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April 08, 2015

Few European companies handle tax as a major CSR issue

By leahschothorst

Only 10 percent of the largest European companies are being transparent about responsible tax management, by taking a clear stand …

Only 10 percent of the largest European companies are being transparent about responsible tax management, by taking a clear stand against tax evasion on their corporate websites. Even less provide detailed information on tax payments in each market.

Corporate responsibility regarding tax management and responsible tax planning has been a highly debated issue in Europe for the last couple of years. During the winter of 2014-2015, the term LuxLeaks became commonly known, as several large multinationals were accused of highly aggressive tax planning. This further increased the debate whether corporate responsibility extends beyond a company’s legal requirements regarding tax. Public opinion, in this case mainly represented by politicians, increasingly believe that companies have an ethical responsibility to pay taxes in the markets where they operate.

Swedish companies are lagging behind

From a European perspective, Swedish companies are one of the markets where companies are lagging behind in terms of transparency regarding responsible tax. This is according to Webranking by Comprend, the largest ranking of corporate websites worldwide. The company website is one of the main channels for information about the financial market. However, only 7 out of 100 Swedish listed companies included in the Webranking mention tax as a responsibility issue on its corporate website, explaining how the company actively distances themselves from aggressive tax planning. In terms of the 500 largest companies in Europe*, Sweden positions itself in sixth place. British companies score the highest, followed by companies from Italy and Spain. Overall, 10 percent of the European largest companies give information about tax as a responsibility issue on their corporate websites.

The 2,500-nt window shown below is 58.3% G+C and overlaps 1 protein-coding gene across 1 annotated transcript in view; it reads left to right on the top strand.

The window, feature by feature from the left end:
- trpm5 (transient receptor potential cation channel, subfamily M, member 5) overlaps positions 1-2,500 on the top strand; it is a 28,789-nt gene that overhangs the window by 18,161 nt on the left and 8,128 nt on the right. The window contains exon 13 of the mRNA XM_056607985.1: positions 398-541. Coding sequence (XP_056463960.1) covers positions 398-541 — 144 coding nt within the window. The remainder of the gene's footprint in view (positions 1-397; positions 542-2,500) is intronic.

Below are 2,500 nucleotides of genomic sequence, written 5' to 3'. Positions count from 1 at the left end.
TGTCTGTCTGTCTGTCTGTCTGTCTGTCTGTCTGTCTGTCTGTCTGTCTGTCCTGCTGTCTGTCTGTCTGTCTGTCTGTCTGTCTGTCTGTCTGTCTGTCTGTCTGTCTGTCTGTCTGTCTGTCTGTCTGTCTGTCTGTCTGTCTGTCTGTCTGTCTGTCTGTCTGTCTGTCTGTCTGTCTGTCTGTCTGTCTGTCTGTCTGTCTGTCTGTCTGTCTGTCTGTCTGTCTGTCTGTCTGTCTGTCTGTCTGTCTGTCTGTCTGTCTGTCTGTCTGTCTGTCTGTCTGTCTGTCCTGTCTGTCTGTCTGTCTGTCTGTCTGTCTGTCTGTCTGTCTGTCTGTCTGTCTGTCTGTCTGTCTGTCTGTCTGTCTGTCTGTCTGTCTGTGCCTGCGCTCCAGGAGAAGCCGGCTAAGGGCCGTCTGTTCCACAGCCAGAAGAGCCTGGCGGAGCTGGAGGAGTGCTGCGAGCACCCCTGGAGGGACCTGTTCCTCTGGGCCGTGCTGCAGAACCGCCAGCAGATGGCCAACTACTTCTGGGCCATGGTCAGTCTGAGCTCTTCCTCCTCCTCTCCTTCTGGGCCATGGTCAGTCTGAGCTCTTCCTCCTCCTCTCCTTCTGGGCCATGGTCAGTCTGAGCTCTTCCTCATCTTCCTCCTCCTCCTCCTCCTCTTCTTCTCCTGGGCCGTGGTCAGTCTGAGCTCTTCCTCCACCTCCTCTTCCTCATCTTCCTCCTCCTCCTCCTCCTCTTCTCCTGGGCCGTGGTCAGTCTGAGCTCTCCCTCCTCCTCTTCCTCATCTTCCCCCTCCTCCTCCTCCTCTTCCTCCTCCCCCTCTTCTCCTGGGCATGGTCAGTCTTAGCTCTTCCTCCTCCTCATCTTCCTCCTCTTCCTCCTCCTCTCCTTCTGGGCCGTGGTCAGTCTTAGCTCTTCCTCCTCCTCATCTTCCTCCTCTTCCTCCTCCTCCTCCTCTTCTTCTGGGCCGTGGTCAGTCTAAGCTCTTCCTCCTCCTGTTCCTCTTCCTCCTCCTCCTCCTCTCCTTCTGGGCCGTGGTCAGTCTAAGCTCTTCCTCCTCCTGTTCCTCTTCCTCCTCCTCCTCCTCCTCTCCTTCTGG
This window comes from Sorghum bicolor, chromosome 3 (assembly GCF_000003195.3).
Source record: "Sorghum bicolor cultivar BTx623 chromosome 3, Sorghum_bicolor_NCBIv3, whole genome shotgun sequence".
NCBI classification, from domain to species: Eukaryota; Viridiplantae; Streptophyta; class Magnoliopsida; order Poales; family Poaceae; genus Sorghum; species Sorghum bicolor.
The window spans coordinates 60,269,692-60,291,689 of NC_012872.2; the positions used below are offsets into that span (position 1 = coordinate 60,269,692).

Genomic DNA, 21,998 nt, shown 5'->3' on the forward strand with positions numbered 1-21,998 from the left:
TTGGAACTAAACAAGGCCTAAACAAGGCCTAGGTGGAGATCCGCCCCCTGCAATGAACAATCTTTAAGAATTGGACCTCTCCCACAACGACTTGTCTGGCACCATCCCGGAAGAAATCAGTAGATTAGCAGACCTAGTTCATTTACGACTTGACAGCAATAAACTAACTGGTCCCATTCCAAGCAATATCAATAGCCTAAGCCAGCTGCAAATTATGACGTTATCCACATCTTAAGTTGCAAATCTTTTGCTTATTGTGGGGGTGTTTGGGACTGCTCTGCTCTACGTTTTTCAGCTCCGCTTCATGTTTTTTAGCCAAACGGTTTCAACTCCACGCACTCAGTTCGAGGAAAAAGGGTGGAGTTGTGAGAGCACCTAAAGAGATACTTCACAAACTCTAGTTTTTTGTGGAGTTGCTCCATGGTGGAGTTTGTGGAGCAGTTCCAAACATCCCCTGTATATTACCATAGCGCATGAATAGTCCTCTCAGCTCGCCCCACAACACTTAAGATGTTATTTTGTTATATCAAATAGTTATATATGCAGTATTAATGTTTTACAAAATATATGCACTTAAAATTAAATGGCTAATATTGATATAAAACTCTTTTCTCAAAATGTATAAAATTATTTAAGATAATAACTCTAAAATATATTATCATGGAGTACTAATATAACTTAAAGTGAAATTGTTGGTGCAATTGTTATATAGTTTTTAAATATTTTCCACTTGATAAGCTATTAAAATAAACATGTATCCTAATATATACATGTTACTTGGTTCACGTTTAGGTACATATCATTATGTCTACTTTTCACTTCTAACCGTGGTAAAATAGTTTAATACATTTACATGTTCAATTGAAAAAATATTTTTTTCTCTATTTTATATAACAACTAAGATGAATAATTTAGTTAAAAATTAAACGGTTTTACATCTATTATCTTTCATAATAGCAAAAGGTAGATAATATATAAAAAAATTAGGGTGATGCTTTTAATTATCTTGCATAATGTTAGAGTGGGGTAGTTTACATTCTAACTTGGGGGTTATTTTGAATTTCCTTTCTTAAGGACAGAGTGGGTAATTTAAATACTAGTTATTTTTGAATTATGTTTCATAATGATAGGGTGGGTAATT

TeliaSonera: one of the best European companies

Even fewer European companies, only 2 percent out of the 500 largest companies in Europe, present figures that show how much the company pays in taxes in the markets where they operate, so-called “country-by-country” reporting. Swedish TeliaSonera is one of the companies that receive points in the Webranking for country-by-country reporting. Chief Financial Officer Christian Luiga explains how the company plans to expand its reporting further.

“TeliaSonera’s stakeholders rank tax as an important corporate responsibility issue and we strive to be at the forefront in this regard. To us, transparent tax reporting, as well as reporting tax paid per country is a given. The next step is to expand the reporting with other tax types to further clarify how much we contribute as taxpayers in each country.”

The financial market requests information about responsible tax

The stakeholder survey that forms the basis of the criteria in this year’s Webranking, shows that the financial market expects companies to explain how they actively distance themselves from aggressive tax planning. About two-thirds (64 percent), including analysts, financial journalists and investors, believe that companies should account for tax as a responsibility issue on the corporate website.

Karin Arrenfeldt, CSR consultant Hallvarsson and Halvarsson, explains the trend:

“Tax has, in recent years, become an increasingly important issue of trust for Swedish companies, not least as the financial markets have become aware of tax from a risk perspective. Increased demands for transparency regarding a company’s management of tax is a question that has been driven by EU politicians, as well as NGOs.”

* The figures are based on the 20 largest companies by country from the Financial Times Europe 500 list.

Read more about the ranking at http://comprend.com/webranking/

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Further reading

April 27, 2015

Comprend's experts discuss Google’s new mobile-friendly algorithm

March 30, 2015

How Europe’s top 500 companies fare in the communications “stress test”

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